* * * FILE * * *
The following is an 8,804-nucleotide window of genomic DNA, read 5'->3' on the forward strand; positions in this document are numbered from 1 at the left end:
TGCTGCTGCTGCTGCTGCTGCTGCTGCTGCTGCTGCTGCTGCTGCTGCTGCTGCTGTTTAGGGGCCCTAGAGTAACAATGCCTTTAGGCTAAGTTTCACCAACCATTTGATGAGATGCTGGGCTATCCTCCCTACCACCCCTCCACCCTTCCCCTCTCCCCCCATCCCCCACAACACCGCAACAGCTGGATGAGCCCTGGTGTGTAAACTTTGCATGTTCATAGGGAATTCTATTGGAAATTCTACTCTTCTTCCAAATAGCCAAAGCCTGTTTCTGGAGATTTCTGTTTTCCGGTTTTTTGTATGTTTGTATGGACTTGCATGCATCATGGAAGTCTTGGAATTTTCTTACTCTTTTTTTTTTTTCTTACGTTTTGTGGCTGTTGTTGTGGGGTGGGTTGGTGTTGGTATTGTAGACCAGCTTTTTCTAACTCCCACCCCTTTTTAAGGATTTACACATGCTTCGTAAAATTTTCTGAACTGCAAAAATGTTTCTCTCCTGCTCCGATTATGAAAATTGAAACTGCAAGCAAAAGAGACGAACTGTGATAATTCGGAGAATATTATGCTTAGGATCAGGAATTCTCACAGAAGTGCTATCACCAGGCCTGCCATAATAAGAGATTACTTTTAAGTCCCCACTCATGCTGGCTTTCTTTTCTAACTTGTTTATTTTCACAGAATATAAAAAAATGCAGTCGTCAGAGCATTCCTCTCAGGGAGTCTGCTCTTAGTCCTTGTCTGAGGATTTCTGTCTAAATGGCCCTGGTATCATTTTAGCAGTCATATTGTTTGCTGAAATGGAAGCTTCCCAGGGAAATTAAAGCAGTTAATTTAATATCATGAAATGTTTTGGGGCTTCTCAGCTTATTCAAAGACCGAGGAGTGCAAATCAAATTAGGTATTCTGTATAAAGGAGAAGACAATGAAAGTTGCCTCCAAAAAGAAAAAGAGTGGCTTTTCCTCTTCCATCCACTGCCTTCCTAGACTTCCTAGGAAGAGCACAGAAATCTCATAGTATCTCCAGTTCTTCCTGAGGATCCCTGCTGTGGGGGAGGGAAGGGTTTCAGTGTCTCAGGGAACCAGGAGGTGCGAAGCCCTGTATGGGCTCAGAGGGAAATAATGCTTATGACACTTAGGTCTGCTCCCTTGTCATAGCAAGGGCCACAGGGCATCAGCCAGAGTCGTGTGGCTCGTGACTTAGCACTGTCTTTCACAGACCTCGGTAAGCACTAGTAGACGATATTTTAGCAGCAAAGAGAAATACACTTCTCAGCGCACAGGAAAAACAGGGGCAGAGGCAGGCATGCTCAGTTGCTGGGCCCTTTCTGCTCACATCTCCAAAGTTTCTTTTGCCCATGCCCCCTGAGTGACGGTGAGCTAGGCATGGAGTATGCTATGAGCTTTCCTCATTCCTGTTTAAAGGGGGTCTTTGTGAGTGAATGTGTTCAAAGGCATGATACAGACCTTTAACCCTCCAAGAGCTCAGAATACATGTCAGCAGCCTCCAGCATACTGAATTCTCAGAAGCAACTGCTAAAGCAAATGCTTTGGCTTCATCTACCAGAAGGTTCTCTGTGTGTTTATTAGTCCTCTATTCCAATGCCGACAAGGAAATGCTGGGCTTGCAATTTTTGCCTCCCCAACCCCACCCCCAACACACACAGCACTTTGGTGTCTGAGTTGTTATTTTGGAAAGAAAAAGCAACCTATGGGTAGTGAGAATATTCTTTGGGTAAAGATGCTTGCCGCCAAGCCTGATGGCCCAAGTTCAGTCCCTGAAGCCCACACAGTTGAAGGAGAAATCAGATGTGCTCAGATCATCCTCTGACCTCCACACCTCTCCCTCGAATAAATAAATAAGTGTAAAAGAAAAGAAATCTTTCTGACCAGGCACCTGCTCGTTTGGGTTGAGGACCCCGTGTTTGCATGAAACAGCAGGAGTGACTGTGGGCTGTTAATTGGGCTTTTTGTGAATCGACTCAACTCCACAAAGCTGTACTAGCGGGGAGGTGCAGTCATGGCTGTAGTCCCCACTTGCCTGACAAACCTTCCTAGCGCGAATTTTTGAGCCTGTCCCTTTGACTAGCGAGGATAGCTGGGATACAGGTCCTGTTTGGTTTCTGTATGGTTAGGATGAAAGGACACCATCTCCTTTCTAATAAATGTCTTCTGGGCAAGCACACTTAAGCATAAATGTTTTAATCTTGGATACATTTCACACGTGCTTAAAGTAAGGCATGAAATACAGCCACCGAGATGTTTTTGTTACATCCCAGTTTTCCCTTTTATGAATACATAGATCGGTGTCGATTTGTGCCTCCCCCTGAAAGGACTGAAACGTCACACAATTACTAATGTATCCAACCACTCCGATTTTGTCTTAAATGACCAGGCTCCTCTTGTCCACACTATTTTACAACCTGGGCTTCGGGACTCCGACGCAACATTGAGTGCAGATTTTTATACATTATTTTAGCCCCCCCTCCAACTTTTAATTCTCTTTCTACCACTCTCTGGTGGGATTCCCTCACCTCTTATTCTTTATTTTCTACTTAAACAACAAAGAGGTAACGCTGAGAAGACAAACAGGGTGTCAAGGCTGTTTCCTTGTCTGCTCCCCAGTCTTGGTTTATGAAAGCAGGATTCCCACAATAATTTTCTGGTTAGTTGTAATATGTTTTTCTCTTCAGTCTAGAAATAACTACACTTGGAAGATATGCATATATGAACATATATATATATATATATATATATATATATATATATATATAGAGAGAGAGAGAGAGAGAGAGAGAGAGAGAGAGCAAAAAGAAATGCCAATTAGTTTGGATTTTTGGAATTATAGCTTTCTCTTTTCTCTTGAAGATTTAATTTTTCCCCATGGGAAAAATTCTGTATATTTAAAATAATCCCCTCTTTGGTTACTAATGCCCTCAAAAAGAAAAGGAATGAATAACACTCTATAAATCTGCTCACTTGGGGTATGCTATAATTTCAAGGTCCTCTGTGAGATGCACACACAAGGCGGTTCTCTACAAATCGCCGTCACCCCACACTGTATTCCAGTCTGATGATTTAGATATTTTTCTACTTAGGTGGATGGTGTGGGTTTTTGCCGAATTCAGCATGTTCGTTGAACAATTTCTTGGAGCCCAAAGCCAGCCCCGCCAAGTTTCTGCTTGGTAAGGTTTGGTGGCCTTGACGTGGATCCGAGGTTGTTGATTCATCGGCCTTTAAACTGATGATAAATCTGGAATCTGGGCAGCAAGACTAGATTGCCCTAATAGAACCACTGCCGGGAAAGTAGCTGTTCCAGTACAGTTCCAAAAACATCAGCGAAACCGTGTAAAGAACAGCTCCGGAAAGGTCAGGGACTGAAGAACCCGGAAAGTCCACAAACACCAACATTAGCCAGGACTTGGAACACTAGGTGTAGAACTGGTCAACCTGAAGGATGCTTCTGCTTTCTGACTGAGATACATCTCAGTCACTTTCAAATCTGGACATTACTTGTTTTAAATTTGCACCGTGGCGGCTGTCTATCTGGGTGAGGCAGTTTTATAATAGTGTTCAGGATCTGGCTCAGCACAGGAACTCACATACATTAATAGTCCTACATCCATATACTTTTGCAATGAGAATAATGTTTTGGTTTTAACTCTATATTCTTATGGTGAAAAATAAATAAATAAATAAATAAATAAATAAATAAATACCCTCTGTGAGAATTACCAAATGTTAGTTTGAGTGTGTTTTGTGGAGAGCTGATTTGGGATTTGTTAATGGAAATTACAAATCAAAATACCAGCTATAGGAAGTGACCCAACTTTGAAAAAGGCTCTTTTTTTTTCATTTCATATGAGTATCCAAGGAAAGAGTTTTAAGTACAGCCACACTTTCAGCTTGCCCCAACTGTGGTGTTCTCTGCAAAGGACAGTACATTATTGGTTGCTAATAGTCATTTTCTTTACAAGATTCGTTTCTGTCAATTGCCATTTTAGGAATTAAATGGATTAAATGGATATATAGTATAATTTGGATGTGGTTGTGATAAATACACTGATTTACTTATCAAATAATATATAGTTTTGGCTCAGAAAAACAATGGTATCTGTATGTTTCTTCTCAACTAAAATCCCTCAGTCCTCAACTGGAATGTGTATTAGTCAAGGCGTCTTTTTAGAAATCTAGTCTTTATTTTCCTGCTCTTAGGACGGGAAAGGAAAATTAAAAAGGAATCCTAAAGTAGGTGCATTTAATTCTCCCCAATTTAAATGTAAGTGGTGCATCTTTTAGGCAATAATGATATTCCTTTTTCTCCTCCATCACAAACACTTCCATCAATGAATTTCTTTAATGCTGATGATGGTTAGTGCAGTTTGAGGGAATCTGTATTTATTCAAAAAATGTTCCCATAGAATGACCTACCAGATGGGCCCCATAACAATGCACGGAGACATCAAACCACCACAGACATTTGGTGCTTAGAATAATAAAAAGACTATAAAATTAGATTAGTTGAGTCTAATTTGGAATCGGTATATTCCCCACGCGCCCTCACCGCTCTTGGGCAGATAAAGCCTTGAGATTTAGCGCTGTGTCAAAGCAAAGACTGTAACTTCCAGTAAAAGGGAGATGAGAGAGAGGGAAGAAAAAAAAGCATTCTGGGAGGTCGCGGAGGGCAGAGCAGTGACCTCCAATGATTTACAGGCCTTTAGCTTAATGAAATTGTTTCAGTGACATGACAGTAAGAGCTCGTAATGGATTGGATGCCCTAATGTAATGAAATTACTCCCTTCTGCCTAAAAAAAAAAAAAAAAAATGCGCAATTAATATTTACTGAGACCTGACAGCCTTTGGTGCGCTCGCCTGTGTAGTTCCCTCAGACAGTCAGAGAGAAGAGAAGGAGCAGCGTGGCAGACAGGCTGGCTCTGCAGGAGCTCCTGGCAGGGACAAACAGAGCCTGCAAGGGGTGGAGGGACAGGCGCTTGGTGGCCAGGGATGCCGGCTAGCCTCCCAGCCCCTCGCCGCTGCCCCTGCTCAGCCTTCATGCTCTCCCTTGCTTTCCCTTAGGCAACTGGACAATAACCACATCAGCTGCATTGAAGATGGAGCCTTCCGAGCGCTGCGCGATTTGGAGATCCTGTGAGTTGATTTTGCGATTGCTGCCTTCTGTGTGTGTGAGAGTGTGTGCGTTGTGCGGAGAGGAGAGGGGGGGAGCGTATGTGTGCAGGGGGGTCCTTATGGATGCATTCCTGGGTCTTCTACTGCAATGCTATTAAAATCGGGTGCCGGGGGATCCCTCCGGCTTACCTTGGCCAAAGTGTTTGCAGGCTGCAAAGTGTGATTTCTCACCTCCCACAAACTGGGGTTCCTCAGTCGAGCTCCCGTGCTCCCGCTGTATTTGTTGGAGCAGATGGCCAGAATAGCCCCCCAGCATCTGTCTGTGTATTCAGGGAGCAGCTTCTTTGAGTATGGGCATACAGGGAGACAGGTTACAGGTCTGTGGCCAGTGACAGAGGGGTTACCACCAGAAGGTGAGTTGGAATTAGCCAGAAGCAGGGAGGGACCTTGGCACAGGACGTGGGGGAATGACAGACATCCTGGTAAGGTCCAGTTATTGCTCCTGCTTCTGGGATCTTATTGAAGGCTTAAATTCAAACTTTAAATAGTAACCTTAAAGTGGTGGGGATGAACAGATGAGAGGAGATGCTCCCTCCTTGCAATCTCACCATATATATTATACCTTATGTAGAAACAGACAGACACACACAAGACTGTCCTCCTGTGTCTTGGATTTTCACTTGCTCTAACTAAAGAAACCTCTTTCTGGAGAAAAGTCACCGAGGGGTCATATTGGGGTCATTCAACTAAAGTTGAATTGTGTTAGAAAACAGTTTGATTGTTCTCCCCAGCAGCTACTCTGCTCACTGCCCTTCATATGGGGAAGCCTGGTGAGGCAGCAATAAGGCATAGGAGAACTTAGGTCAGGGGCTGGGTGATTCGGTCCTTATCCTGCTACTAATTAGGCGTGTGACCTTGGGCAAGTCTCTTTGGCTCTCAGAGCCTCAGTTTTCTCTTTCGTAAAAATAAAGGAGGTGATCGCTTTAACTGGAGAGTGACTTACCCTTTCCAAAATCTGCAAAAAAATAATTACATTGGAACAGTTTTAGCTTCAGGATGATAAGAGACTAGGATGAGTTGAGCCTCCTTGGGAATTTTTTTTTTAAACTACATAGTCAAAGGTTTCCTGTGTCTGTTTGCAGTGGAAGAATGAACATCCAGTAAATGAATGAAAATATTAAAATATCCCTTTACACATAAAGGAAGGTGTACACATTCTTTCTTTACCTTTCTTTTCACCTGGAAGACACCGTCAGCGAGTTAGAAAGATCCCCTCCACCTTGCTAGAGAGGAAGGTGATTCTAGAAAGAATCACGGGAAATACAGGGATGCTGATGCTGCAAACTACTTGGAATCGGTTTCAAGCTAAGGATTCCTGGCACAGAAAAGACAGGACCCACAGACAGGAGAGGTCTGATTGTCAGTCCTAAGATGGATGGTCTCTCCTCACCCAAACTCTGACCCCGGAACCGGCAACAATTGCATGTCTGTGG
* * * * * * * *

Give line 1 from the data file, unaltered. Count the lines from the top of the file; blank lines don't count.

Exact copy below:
The following is an 8,804-nucleotide window of genomic DNA, read 5'->3' on the forward strand; positions in this document are numbered from 1 at the left end: